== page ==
The week-long stay-at-home strike proposed by all 18 union groups might have been postponed until after Khmer New Year, but last week four of the unions decided to continue with their own.
The unions and workers who back a strike have asked for a $160 minimum monthly garment wage as well as the release of 21 workers and unionists arrested in early January.
Last Friday, in shared accommodation off National Road 2, where many factories are located, some workers had decided to remain at home.
Long Naty, 26, lives inside a pagoda complex with her mother and sister, who are also both garment workers. They rent a small section of a shared floor. Their corner, measuring roughly 2.5 metres by 2 metres, is marked out by a sheet. She is not worried about her job, she said.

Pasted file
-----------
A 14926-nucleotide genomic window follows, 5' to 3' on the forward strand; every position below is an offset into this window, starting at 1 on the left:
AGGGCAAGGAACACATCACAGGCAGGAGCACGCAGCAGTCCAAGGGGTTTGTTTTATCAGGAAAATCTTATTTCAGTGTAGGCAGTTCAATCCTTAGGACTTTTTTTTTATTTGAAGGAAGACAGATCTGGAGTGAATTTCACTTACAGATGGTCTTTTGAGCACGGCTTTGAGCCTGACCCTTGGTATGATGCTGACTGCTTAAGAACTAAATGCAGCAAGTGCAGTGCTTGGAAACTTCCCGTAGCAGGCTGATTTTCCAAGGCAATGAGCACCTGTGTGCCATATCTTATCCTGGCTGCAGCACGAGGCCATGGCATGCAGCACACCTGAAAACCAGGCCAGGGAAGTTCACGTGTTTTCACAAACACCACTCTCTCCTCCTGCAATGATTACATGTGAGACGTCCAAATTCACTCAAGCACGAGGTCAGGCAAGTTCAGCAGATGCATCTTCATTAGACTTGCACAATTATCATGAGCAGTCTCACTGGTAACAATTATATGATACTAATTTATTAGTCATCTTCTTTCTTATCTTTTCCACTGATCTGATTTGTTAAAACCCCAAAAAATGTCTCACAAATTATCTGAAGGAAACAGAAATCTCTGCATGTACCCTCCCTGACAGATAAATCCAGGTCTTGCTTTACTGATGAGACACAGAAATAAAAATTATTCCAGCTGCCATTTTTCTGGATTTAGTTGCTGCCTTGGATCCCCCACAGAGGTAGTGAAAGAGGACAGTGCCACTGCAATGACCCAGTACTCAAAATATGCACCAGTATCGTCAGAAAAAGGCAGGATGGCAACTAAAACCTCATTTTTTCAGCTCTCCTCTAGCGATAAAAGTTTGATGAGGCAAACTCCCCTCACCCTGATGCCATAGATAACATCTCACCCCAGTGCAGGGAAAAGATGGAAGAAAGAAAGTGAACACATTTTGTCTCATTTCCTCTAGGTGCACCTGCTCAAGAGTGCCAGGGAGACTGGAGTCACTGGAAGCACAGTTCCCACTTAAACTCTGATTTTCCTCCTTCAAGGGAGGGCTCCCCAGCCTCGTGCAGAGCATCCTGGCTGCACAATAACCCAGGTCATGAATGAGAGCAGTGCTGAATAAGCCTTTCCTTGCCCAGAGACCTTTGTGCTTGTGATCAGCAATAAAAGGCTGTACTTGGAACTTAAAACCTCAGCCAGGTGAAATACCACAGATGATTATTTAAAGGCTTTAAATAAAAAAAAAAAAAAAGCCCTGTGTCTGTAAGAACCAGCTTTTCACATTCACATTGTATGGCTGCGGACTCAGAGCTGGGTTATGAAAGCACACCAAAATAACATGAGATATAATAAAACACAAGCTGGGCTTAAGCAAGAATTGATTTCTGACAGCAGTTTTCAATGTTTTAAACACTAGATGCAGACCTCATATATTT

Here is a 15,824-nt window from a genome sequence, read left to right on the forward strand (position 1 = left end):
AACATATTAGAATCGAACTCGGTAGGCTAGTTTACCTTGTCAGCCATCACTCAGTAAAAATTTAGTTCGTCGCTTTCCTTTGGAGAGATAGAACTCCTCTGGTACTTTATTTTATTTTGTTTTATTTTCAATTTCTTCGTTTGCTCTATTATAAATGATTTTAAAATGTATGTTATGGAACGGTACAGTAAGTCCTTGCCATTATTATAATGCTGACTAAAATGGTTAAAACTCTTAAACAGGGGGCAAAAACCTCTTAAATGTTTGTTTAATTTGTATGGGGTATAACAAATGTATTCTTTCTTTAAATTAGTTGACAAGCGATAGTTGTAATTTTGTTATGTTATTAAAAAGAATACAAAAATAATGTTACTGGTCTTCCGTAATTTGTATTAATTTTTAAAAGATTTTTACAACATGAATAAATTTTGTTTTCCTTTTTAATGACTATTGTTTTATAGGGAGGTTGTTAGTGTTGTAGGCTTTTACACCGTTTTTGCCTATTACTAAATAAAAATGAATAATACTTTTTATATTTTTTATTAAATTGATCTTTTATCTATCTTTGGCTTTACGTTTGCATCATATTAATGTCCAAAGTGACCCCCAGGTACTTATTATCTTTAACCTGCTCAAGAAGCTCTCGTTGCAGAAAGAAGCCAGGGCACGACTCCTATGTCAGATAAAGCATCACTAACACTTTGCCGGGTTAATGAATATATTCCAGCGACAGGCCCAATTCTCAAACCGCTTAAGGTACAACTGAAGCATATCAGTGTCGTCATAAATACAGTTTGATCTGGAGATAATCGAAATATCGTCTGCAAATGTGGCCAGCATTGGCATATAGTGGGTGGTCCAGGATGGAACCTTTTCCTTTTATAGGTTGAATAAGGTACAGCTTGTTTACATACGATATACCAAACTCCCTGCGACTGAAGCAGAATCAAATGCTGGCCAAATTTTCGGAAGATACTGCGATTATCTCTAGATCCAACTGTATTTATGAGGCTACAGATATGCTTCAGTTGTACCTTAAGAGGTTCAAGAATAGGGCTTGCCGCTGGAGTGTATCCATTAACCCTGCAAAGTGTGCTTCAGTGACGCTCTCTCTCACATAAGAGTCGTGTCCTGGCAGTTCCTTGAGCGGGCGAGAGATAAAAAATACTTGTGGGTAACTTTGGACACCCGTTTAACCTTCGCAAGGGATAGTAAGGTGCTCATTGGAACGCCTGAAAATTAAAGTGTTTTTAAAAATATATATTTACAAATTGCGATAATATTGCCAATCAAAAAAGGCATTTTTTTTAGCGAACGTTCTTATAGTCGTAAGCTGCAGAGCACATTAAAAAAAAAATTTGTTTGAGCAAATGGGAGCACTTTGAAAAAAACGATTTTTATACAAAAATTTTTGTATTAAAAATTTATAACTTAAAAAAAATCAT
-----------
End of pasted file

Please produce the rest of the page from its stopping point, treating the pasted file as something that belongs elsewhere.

“This is just a small part of the protests – there are many protests in Cambodia now.”
Breang Sopheap, 33, works at the same factory and lives on the other side of National Road 2, down a narrow alley filled with rubble.
She believes that if all the workers in Cambodia join together, there might be change. “Two factories are not powerful,” she said, in between sewing pajama collars which she sells for extra money.
Tensions seemed to subside as quickly as they escalated at the Laos-Cambodia border.
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